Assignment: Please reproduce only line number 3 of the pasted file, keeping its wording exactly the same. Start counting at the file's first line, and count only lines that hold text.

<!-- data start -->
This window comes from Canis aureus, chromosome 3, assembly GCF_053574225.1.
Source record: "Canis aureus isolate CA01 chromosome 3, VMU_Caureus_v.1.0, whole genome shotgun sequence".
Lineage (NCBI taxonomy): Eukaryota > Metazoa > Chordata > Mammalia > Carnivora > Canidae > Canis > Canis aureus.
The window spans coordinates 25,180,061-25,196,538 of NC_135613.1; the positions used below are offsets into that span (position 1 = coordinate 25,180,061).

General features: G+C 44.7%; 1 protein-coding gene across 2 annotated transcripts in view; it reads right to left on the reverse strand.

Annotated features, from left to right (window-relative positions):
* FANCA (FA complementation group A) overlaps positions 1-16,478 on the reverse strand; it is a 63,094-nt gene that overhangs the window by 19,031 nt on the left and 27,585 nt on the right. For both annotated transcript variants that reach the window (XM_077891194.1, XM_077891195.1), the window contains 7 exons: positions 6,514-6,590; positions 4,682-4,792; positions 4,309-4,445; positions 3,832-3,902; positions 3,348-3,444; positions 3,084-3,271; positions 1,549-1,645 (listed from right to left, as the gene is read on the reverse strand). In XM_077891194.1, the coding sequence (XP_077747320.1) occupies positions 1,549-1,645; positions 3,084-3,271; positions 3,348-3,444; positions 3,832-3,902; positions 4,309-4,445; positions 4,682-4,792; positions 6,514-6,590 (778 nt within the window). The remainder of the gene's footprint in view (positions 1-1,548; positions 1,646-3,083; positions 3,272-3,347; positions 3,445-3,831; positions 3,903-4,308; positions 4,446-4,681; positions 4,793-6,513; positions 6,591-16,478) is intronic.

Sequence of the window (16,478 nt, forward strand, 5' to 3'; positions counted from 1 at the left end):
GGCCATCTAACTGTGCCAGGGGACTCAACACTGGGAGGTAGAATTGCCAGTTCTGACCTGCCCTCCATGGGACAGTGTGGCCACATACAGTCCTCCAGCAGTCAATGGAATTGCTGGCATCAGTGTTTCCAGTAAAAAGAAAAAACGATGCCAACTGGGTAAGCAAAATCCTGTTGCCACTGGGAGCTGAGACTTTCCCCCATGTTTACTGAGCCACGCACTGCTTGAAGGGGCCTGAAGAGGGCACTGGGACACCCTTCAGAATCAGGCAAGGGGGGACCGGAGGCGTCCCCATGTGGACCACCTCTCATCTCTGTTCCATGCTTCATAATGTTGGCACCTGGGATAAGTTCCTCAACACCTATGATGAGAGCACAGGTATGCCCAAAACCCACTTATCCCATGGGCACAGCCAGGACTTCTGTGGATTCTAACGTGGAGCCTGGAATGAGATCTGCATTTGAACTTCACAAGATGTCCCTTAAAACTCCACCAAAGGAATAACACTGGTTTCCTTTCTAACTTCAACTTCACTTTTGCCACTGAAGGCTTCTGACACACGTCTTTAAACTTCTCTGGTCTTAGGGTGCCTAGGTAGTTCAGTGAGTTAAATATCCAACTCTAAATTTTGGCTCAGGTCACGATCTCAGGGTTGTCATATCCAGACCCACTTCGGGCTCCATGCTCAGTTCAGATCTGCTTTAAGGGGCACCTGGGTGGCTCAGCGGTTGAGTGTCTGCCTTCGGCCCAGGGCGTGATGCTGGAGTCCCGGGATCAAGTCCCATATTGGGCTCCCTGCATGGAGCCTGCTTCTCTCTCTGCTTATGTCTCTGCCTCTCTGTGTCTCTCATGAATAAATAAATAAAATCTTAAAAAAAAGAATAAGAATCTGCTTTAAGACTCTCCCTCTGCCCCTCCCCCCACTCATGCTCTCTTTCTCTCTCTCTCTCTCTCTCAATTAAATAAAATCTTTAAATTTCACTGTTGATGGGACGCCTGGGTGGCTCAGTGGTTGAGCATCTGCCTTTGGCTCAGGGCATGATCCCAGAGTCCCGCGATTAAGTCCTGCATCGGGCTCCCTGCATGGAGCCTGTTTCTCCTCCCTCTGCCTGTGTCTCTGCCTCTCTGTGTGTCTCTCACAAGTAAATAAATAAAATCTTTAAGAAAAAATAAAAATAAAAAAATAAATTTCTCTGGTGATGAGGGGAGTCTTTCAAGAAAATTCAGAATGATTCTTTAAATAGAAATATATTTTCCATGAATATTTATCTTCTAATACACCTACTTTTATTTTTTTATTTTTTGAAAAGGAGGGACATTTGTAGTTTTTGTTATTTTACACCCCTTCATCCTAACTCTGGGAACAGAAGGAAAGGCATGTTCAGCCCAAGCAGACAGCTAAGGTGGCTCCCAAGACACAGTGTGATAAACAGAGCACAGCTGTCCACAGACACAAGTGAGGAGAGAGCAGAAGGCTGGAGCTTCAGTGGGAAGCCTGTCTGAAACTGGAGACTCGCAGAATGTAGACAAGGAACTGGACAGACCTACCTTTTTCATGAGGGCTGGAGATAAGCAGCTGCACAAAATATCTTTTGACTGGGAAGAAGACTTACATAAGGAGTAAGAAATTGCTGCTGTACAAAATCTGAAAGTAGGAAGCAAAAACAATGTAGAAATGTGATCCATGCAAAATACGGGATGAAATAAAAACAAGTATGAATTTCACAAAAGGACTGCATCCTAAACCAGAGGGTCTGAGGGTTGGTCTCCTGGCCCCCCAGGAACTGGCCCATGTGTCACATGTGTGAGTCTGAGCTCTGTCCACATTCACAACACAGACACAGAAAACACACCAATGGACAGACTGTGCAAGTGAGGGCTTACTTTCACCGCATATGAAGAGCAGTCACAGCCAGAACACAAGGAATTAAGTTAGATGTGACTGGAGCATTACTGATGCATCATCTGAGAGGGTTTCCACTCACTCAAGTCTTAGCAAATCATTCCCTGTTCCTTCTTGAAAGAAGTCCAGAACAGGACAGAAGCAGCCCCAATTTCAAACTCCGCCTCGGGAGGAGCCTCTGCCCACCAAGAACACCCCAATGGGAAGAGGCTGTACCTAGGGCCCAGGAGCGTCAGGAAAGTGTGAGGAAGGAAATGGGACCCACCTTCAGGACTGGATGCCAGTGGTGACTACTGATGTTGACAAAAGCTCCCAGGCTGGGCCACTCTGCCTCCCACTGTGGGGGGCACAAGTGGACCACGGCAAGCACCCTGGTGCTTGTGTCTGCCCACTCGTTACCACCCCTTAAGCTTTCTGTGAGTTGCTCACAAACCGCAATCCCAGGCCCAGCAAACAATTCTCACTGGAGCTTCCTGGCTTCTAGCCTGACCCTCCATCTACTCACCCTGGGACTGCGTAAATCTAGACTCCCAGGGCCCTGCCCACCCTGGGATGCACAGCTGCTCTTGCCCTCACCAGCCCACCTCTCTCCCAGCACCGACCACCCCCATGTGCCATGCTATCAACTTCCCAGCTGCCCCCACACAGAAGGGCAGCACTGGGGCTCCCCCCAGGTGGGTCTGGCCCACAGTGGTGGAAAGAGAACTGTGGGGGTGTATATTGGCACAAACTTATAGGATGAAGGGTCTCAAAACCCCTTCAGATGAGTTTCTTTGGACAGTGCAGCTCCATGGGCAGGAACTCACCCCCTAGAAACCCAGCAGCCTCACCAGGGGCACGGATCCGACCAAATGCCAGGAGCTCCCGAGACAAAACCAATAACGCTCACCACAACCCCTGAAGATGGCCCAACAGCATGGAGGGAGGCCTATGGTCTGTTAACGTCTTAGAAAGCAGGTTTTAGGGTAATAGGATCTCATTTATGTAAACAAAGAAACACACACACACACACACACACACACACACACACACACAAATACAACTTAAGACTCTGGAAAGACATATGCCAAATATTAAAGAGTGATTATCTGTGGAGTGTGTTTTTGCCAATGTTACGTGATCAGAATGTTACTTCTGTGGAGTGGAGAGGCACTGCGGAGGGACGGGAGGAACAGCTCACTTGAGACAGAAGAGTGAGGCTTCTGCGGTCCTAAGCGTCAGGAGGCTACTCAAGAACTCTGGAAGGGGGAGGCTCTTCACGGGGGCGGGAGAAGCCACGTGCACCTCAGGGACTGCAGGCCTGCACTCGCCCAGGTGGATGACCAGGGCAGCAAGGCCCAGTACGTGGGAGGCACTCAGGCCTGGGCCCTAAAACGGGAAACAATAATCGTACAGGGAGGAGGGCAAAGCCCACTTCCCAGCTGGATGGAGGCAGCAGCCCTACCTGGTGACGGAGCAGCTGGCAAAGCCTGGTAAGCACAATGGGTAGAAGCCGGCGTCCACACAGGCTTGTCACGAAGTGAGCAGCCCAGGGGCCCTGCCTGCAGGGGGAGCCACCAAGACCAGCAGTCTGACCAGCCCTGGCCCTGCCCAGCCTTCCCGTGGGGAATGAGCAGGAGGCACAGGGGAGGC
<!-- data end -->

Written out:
Lineage (NCBI taxonomy): Eukaryota > Metazoa > Chordata > Mammalia > Carnivora > Canidae > Canis > Canis aureus.